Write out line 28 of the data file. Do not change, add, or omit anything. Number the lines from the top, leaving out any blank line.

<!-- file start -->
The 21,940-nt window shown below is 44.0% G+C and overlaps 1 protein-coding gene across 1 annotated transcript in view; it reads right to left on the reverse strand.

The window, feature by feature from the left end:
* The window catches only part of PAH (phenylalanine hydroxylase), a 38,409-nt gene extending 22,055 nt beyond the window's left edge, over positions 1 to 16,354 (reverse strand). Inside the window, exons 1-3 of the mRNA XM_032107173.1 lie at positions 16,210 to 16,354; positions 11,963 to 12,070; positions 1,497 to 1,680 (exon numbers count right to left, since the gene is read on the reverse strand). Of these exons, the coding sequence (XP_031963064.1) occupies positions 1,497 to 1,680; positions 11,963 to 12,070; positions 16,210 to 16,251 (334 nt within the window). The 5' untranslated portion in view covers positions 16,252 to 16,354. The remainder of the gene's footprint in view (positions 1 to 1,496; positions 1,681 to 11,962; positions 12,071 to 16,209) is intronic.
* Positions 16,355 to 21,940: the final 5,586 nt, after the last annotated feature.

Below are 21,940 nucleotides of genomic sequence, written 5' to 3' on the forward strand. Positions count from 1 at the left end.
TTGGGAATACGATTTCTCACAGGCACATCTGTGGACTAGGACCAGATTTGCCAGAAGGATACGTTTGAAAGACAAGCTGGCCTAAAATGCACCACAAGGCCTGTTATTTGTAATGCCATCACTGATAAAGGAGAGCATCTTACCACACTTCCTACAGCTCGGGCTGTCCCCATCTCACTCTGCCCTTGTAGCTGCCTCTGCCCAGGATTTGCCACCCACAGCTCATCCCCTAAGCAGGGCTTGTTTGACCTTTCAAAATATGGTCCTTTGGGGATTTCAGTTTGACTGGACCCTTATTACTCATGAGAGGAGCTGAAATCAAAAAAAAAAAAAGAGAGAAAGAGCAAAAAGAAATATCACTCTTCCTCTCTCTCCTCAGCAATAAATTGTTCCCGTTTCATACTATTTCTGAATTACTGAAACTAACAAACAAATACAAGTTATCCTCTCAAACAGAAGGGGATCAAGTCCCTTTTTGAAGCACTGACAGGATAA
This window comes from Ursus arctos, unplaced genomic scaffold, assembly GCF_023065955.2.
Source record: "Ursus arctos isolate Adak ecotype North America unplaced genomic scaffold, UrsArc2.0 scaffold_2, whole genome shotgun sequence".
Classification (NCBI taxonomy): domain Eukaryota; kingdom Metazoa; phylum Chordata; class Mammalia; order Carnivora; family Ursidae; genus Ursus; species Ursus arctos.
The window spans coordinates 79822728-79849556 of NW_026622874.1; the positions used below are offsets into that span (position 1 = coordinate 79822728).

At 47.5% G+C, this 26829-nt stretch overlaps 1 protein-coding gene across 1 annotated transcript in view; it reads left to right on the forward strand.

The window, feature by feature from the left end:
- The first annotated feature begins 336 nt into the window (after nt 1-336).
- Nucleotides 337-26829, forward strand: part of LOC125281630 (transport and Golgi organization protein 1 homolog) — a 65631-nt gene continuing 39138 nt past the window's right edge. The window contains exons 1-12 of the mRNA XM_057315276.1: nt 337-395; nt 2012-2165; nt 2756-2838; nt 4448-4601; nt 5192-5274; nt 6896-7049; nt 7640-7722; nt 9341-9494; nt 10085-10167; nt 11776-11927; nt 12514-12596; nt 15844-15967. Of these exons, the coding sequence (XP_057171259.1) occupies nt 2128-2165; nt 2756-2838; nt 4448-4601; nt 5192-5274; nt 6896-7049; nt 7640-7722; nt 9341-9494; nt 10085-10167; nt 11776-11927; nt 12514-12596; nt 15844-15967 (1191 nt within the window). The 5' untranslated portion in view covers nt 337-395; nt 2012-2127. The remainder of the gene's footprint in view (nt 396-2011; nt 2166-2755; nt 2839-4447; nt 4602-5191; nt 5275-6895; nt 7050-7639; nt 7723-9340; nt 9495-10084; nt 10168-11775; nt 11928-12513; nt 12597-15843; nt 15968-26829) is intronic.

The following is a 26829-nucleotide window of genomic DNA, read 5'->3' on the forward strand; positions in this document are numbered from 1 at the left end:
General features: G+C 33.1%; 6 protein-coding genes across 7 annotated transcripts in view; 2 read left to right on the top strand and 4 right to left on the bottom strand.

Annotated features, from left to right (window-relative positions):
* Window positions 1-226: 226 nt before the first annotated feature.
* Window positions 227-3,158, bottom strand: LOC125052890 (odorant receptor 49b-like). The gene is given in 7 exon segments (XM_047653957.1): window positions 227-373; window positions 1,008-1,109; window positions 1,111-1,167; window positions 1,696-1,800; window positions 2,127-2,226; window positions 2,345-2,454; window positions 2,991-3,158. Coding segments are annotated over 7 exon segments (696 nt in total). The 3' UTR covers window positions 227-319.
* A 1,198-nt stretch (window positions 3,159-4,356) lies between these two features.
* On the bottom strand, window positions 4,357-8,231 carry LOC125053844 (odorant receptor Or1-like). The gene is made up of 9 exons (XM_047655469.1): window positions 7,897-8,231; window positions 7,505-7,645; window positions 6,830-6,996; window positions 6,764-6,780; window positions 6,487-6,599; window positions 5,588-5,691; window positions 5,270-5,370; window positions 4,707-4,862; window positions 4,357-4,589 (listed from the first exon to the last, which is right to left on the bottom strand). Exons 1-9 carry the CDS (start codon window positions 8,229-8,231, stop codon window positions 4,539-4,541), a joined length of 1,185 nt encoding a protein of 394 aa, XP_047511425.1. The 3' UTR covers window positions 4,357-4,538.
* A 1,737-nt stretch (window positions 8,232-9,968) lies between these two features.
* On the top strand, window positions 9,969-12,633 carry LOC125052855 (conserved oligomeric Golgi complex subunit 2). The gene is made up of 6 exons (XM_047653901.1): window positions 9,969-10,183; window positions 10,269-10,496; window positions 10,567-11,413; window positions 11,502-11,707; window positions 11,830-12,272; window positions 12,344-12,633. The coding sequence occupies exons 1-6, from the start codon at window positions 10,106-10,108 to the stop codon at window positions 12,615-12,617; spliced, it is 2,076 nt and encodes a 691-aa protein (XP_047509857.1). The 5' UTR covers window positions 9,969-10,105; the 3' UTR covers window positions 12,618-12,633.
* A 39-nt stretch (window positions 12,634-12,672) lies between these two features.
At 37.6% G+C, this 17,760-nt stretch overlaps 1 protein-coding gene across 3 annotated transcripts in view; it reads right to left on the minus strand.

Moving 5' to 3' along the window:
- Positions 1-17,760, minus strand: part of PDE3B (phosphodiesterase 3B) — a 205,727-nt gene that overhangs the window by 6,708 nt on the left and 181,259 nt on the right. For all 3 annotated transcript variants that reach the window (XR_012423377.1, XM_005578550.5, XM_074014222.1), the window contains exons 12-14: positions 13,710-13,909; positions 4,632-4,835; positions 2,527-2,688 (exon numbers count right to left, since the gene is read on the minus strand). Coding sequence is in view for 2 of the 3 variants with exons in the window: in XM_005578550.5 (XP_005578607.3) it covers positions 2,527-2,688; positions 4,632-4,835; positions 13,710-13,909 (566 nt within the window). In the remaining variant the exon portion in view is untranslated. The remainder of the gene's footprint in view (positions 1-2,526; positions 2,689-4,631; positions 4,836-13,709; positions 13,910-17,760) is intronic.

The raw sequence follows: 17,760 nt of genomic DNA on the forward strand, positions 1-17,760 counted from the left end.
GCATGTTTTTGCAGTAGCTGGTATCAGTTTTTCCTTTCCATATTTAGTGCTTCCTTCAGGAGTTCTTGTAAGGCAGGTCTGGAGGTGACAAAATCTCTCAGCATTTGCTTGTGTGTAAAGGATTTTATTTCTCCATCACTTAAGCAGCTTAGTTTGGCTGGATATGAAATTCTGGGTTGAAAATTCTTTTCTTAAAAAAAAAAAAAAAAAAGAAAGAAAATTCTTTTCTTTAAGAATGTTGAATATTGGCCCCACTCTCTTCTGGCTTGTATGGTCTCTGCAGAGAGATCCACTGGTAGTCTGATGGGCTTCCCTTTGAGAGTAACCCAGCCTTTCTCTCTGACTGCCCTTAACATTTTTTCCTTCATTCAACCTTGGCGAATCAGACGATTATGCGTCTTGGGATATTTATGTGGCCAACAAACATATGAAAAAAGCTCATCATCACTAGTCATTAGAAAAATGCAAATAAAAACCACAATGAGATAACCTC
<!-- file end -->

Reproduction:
The raw sequence follows: 17,760 nt of genomic DNA on the forward strand, positions 1-17,760 counted from the left end.